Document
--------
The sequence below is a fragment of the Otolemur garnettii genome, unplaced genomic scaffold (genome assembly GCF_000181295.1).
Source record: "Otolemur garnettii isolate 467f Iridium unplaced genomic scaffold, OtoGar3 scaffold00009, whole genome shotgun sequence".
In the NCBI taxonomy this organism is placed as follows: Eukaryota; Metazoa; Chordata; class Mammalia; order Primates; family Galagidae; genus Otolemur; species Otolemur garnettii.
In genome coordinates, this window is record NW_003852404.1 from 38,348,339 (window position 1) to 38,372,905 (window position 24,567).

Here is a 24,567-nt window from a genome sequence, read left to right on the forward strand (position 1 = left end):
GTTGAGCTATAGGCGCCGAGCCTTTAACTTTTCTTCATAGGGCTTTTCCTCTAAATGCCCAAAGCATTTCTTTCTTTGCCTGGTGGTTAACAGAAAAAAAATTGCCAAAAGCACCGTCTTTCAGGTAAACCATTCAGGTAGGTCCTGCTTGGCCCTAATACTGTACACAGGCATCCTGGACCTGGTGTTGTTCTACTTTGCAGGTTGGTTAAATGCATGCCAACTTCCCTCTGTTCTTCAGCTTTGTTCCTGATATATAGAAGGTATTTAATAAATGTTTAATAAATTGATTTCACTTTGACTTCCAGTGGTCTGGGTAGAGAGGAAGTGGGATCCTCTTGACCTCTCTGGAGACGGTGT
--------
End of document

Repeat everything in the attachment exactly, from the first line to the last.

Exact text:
The sequence below is a fragment of the Otolemur garnettii genome, unplaced genomic scaffold (genome assembly GCF_000181295.1).
Source record: "Otolemur garnettii isolate 467f Iridium unplaced genomic scaffold, OtoGar3 scaffold00009, whole genome shotgun sequence".
In the NCBI taxonomy this organism is placed as follows: Eukaryota; Metazoa; Chordata; class Mammalia; order Primates; family Galagidae; genus Otolemur; species Otolemur garnettii.
In genome coordinates, this window is record NW_003852404.1 from 38,348,339 (window position 1) to 38,372,905 (window position 24,567).

Here is a 24,567-nt window from a genome sequence, read left to right on the forward strand (position 1 = left end):
GTTGAGCTATAGGCGCCGAGCCTTTAACTTTTCTTCATAGGGCTTTTCCTCTAAATGCCCAAAGCATTTCTTTCTTTGCCTGGTGGTTAACAGAAAAAAAATTGCCAAAAGCACCGTCTTTCAGGTAAACCATTCAGGTAGGTCCTGCTTGGCCCTAATACTGTACACAGGCATCCTGGACCTGGTGTTGTTCTACTTTGCAGGTTGGTTAAATGCATGCCAACTTCCCTCTGTTCTTCAGCTTTGTTCCTGATATATAGAAGGTATTTAATAAATGTTTAATAAATTGATTTCACTTTGACTTCCAGTGGTCTGGGTAGAGAGGAAGTGGGATCCTCTTGACCTCTCTGGAGACGGTGT